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A-Rod vs. Jeter: 8 Reasons Each Meant More To The Yankees

16 Alex Rodriguez: Sacrificed His Position

Anthony Gruppuso-USA TODAY Sports

After Alex Rodriguez was acquired in an offseason trade by the New York Yankees for Alfonso Soriano and a player to be named later, one would hopefully think that A-Rod, Jeter, A-Rod's agent, and the Yankee organization knew that two players can't play shortstop at the same time. A-Rod played shortstop his entire career with the Seattle Mariners and then Texas Rangers. Well, so did Derek Jeter while Alfonso Soriano was the Yankee starting second baseman for a few years. I don't really think there was a definite plan though. Right after the trade was made there was much speculation. Was Jeter moving to second base so that A-Rod could play short? Would Derek stay at short and A-Rod slide over to third? Centerfielder Bernie Williams' career was nearing it's end too. Many wondered if Derek Jeter would one day move to centerfield as A-Rod was the bigger star, making the big bucks, yet chose to play third base and allow The Yankee Captain to stay at shortstop.

15 Derek Jeter: Likeability

John Munson-Pool Photo via USA TODAY Sports

Even if you hate the Yankees organization as much as I do as a Met fan, you have to admit that Derek Jeter is a pretty likeable guy. He always seemed to say the right thing when interviewed, win or lose. When has anyone heard any bad publicity about Jeter away from the field? The answer is never. Jeter has the life that most single bachelors dream of. He plays professional baseball in the greatest city in the world, for the most historic franchise in professional sports, and he dates all these beautiful models and celebrities. If I could be like Mike? Who wouldn't want to be Jeter? Alex Rodriguez on the other hand, sometimes didn't know when to shut up to save face. Ever since he joined the Yankees it has seemed, to me and to others, that he tried too hard to be like Jeter. He would have been better served to play the sidekick role to Derek, just go out and hit bombs, and let Jeter handle the media. This probably was the major factor in creating a rift in their friendship.

14 Alex Rodriguez: "Saviour" of the Asterix

Tommy Gilligan-USA TODAY Sports

Mark McGwire and Sammy Sosa were bringing fans back to baseball in 1998 as they were chasing the single season home run record of 61 homers held by Roger Maris of the New York Yankees in 1961. Something wasn't quite right though as these two men came into the Major Leagues with slim athletic builds, but now looked like their own versions of The Incredible Hulk. Baseball was being tarnished as more and more players were using steroids. Jose Canseco, a user himself began ratting people out, and league wide investigations exposed the cheaters in America's greatest pastime. Barry Bonds, an MVP player in his own right, hit 73 homeruns in 2001 when his original career high in homers was 49. Alex Rodriguez was on pace to shatter these records if he could stay healthy until he turned 40. Baseball purists hoped that he would be the one to overtake Barry Bonds and remove the Asterix from the record books. Unfortunately, it was all too good to be true as it was founded that Alex Rodriguez, was too, a cheater himself. A-Rod lost all respect in the baseball world, after denying for years that he never cheated the game.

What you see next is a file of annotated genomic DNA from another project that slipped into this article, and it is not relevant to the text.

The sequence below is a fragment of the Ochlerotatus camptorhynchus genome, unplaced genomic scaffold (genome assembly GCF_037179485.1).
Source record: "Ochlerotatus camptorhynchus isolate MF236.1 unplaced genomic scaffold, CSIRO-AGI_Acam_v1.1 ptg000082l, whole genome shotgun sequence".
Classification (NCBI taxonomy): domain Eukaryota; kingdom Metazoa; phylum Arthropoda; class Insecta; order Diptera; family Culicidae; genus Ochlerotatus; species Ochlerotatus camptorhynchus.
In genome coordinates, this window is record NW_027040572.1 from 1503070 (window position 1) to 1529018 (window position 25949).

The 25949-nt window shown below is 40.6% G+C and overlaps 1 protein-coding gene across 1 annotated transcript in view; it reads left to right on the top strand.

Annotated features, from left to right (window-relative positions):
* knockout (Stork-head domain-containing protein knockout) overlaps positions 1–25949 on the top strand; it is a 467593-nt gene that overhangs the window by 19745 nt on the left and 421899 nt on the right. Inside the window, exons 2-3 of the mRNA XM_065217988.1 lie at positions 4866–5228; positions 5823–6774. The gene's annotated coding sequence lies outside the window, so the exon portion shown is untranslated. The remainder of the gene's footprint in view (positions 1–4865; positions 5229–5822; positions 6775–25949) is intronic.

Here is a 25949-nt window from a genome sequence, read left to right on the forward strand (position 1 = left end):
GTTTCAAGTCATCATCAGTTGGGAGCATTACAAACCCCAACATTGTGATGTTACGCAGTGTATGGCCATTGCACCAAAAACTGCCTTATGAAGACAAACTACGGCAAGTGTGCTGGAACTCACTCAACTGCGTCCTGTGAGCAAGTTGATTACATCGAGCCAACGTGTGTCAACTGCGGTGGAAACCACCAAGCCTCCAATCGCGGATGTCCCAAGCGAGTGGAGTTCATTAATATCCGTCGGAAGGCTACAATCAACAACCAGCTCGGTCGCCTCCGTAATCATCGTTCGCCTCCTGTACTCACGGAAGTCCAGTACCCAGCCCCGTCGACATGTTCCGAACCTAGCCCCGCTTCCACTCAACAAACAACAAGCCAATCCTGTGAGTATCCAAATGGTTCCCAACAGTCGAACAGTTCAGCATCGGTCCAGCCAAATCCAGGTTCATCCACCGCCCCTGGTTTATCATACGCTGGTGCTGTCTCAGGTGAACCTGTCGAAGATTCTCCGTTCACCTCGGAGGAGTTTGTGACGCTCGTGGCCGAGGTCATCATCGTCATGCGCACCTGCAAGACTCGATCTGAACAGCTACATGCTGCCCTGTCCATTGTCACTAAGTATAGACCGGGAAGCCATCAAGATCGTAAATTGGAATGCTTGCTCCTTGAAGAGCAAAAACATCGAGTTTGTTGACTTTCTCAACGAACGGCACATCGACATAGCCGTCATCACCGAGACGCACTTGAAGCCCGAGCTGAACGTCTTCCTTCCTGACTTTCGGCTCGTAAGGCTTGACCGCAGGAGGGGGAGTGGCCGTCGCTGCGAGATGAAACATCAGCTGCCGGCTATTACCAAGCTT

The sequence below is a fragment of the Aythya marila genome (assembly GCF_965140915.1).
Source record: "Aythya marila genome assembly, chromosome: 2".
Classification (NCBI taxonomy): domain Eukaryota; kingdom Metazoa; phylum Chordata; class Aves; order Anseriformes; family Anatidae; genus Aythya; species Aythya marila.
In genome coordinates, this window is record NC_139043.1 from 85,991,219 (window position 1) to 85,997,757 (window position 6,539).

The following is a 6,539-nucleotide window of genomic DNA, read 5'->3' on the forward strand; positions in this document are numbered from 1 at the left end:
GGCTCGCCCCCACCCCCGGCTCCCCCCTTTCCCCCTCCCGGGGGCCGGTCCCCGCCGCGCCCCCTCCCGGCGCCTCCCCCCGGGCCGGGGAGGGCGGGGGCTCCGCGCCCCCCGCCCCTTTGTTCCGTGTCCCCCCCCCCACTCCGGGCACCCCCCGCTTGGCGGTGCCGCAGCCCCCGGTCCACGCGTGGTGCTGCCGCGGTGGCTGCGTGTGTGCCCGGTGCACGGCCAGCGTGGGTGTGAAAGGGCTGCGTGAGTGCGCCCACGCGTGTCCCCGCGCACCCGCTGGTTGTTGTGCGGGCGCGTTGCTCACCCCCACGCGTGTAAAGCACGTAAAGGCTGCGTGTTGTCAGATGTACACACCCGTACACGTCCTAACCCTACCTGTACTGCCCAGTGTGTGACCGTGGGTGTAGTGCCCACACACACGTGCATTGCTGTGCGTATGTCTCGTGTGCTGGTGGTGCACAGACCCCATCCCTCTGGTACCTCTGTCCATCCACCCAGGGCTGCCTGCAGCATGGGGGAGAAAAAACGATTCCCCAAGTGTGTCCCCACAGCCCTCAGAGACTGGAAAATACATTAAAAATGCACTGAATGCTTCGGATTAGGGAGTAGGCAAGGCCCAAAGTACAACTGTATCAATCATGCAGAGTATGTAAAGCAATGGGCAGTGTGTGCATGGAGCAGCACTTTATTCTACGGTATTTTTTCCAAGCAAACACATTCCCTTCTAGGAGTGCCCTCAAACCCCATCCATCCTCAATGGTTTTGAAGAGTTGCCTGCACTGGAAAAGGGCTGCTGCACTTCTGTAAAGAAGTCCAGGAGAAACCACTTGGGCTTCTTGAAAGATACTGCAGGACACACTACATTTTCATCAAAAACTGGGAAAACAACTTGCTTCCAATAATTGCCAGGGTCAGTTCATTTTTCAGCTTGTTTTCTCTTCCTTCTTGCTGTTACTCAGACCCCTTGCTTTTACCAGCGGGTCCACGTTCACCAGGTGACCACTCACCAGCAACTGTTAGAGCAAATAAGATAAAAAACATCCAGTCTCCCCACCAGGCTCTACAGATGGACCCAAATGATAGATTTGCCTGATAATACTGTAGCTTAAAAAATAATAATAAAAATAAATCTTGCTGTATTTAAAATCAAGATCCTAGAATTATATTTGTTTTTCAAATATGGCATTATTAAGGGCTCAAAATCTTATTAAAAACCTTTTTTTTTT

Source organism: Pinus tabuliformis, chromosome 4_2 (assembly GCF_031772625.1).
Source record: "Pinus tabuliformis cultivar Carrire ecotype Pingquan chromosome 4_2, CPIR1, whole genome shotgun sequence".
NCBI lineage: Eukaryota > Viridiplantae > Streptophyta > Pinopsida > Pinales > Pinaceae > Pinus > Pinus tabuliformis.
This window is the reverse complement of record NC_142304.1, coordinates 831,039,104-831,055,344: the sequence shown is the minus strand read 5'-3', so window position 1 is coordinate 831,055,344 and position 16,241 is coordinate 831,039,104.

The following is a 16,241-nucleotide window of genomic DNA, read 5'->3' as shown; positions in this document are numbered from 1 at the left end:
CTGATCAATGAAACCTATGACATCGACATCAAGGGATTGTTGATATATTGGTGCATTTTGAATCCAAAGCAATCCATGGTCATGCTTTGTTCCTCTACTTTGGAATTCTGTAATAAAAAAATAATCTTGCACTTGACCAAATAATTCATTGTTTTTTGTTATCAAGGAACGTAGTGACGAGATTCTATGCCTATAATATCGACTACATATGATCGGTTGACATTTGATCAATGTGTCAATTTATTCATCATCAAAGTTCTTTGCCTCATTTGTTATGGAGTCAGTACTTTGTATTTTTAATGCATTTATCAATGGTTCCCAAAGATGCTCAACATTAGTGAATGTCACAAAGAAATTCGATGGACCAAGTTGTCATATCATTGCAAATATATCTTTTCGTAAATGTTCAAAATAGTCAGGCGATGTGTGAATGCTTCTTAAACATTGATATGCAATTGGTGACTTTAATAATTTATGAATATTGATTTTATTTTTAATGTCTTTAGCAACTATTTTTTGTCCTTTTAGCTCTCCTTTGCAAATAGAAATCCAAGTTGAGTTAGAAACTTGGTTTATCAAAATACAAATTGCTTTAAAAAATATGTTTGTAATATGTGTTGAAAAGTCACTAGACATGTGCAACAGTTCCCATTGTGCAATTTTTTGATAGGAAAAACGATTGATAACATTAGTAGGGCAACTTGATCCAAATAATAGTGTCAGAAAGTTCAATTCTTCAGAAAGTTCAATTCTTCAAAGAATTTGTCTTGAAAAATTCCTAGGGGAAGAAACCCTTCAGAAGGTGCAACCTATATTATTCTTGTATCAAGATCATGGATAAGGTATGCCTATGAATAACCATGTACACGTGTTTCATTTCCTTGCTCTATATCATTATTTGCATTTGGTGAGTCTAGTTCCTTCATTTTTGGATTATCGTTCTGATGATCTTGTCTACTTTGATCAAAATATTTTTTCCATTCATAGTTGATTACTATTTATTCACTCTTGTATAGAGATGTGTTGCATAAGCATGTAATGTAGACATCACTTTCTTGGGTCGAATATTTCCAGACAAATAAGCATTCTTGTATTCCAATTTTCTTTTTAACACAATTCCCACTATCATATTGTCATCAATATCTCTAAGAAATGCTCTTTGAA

13 Derek Jeter: Clean as a Whistle

Greg M. Cooper-USA TODAY Sports

Unlike Alex Rodriguez, Derek Jeter was never associated with steroids or performance enhancing drugs of any kind. In New York, Derek Jeter and David Wright of the New York Mets were the team captains that pushed for steroid users to be punished for their actions. It had no place of belonging in the game of baseball. Derek Jeter lead the Yankees to 14 straight postseason appearances. He was a 15-time All Star and never cheated the game to achieve his greatness. One of the reasons why Derek Jeter was and still is so beloved is the example by which he played the game. Jeter was the clean-cut Captain who could do no wrong in the eyes on New York fans; as well as many baseball fans in general who admired the way Jeter carried himself throughout his career.

12 Alex Rodriguez: Better Baserunner?

Kevin Jairaj-USA TODAY Sports

11 Derek Jeter: Better Pure Hitter

Greg M. Cooper-USA TODAY Sports

10 Alex Rodriguez: Should Have Played Shortstop

Anthony Gruppuso-USA TODAY Sports

9 Derek Jeter: Intangibles

William Perlman/NJ Advance Media for NJ.com via USA TODAY Sports